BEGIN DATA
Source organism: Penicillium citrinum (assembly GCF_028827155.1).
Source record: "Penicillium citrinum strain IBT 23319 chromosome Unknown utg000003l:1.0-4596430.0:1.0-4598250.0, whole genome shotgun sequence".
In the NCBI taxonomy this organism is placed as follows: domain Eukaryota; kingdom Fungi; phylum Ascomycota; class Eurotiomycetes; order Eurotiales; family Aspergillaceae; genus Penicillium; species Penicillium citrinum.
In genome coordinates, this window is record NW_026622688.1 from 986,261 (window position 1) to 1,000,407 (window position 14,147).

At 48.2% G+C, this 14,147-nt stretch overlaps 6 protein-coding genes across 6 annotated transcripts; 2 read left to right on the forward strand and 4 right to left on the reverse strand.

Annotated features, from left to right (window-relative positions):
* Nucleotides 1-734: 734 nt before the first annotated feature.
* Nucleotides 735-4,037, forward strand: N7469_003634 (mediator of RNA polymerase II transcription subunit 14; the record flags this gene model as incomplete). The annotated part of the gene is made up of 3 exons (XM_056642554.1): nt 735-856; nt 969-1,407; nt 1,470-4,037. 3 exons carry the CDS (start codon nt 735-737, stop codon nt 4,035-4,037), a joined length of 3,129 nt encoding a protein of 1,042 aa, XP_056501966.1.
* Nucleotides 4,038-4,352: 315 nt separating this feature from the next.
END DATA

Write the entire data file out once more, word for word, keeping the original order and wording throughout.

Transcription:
Source organism: Penicillium citrinum (assembly GCF_028827155.1).
Source record: "Penicillium citrinum strain IBT 23319 chromosome Unknown utg000003l:1.0-4596430.0:1.0-4598250.0, whole genome shotgun sequence".
In the NCBI taxonomy this organism is placed as follows: domain Eukaryota; kingdom Fungi; phylum Ascomycota; class Eurotiomycetes; order Eurotiales; family Aspergillaceae; genus Penicillium; species Penicillium citrinum.
In genome coordinates, this window is record NW_026622688.1 from 986,261 (window position 1) to 1,000,407 (window position 14,147).

At 48.2% G+C, this 14,147-nt stretch overlaps 6 protein-coding genes across 6 annotated transcripts; 2 read left to right on the forward strand and 4 right to left on the reverse strand.

Annotated features, from left to right (window-relative positions):
* Nucleotides 1-734: 734 nt before the first annotated feature.
* Nucleotides 735-4,037, forward strand: N7469_003634 (mediator of RNA polymerase II transcription subunit 14; the record flags this gene model as incomplete). The annotated part of the gene is made up of 3 exons (XM_056642554.1): nt 735-856; nt 969-1,407; nt 1,470-4,037. 3 exons carry the CDS (start codon nt 735-737, stop codon nt 4,035-4,037), a joined length of 3,129 nt encoding a protein of 1,042 aa, XP_056501966.1.
* Nucleotides 4,038-4,352: 315 nt separating this feature from the next.